“My guess is we will have a number of Democrats who will join us (in co-sponsoring the legislation),” the Tennessee Republican said in a conference call with reporters.
Corker, a member of the Senate Energy and Natural Resources Committee, said he joined more than 40 Republicans signing on to the “Gas Price Reduction Act” and indicated it could be debated in the Senate after the July Fourth recess.
Corker described the bill as a “very narrow package” that did not contain controversial measures such as drilling for oil in the Alaskan Wildlife Refuge.
He said the legislation’s main provisions call for:
•Allowing states to explore for deep sea oil and natural gas 50 miles or more from the U.S. coast, “which could provide America with billions of barrels of oil and boost state budgets by billions of dollars for conservation.”
•Tapping America’s western oil shale resources. The bill would repeal a federal moratorium to tap states like Wyoming, Colorado and Utah. American oil shale resources could generate 800 billion to 2 trillion barrels of oil, more than three times the reserves of Saudi Arabia, Corker said.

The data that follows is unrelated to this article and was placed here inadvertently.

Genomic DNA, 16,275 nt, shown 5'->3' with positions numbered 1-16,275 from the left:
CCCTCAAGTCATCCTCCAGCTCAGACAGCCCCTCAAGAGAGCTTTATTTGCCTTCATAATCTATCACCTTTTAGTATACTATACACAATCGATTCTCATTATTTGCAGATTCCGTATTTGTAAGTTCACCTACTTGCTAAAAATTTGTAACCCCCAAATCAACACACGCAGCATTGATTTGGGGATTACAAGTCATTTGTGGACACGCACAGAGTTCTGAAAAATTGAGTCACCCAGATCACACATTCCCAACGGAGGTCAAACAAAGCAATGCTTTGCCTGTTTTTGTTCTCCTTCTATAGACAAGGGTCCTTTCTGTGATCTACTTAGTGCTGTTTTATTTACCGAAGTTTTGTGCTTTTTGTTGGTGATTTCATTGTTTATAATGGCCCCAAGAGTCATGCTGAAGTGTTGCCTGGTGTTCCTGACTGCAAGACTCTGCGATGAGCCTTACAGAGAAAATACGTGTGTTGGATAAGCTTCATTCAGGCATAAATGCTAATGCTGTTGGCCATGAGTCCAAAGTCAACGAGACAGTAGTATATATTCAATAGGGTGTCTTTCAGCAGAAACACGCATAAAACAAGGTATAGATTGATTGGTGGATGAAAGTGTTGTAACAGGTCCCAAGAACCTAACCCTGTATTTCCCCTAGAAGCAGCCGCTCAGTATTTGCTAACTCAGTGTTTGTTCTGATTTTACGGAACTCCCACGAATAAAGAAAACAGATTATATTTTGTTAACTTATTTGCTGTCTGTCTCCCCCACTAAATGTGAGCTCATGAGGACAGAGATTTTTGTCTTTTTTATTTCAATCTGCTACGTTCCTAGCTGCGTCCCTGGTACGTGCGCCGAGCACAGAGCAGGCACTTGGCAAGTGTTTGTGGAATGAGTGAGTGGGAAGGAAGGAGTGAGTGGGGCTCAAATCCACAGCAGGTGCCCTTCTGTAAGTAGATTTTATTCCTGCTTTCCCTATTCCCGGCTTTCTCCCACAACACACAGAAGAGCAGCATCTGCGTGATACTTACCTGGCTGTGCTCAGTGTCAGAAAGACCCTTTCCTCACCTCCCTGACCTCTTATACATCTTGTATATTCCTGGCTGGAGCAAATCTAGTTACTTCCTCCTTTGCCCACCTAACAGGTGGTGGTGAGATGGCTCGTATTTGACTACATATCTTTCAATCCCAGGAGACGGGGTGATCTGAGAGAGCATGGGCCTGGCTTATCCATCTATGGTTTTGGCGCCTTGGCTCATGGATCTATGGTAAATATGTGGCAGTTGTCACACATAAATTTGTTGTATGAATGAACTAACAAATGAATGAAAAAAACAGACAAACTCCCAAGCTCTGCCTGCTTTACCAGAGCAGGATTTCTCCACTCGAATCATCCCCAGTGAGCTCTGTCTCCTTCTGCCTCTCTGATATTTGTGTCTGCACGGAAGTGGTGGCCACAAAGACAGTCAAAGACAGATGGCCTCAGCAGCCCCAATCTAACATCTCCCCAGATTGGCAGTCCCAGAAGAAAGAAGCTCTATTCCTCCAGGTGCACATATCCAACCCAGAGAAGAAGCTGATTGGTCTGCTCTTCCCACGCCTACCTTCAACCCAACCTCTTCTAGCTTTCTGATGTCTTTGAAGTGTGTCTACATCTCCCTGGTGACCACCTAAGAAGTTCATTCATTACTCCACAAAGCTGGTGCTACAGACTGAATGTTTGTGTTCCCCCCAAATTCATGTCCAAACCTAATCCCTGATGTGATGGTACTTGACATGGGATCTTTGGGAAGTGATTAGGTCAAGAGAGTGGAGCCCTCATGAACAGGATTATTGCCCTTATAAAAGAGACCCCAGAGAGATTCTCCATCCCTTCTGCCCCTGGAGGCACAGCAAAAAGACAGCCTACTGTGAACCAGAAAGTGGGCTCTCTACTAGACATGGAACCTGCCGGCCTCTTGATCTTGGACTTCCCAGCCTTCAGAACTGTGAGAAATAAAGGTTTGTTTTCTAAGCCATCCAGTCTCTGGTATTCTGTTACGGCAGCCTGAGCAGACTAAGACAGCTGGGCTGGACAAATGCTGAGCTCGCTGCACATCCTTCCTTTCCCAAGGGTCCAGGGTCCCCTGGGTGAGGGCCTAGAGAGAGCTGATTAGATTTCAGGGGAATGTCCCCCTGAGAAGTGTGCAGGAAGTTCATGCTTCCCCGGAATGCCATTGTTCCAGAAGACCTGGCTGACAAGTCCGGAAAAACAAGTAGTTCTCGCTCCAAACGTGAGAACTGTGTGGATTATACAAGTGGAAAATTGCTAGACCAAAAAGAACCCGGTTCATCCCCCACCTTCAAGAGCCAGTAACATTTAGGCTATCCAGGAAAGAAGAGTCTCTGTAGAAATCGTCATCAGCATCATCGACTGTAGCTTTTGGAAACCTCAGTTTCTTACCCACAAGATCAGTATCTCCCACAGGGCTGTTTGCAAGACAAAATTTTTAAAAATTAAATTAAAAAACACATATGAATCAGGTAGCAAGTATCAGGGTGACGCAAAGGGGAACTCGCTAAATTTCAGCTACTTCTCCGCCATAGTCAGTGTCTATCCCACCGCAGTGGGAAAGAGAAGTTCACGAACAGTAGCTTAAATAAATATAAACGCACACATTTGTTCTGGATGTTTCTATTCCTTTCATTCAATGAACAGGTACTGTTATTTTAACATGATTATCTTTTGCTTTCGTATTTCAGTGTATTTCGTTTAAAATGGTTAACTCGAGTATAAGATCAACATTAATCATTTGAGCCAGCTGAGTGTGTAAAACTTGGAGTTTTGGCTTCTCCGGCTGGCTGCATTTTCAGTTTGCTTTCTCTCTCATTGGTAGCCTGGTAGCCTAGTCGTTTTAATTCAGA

•Providing direct loans for advanced vehicle fuel cell battery manufacturing facilities, and encouraging the federal government to increase its purchases of plug-in hybrid vehicles.
•Directing the President’s Working Group on Financial Markets to study the international regulation of commodities markets. “A great deal of attention has been given to the possible role of speculation in the oil markets,” Corker explained. “This bill provides the Commodity Futures Trading Commission (CFTC) with 100 additional employees to increase market surveillance and collect data to maximize transparency and ensure the integrity of the markets. Since the CFTC was created in 1974, the volume on futures exchanges has grown 8,000 percent while CFTC staff has decreased 12 percent. Adding 100 employees to the CFTC will be akin to adding 100 cops on the beat.”
Corker said he believes America should use oil as a bridge to other energy sources.
“I believe the real solution to the energy needs in this country really involve technology. ... This country has to have a sense of urgency about moving ahead with technology that will move us away from fossil fuels,” he stressed. “The reality is we cannot make the transition to alternatives overnight.”
For more about Corker go to http://corker.senate.gov.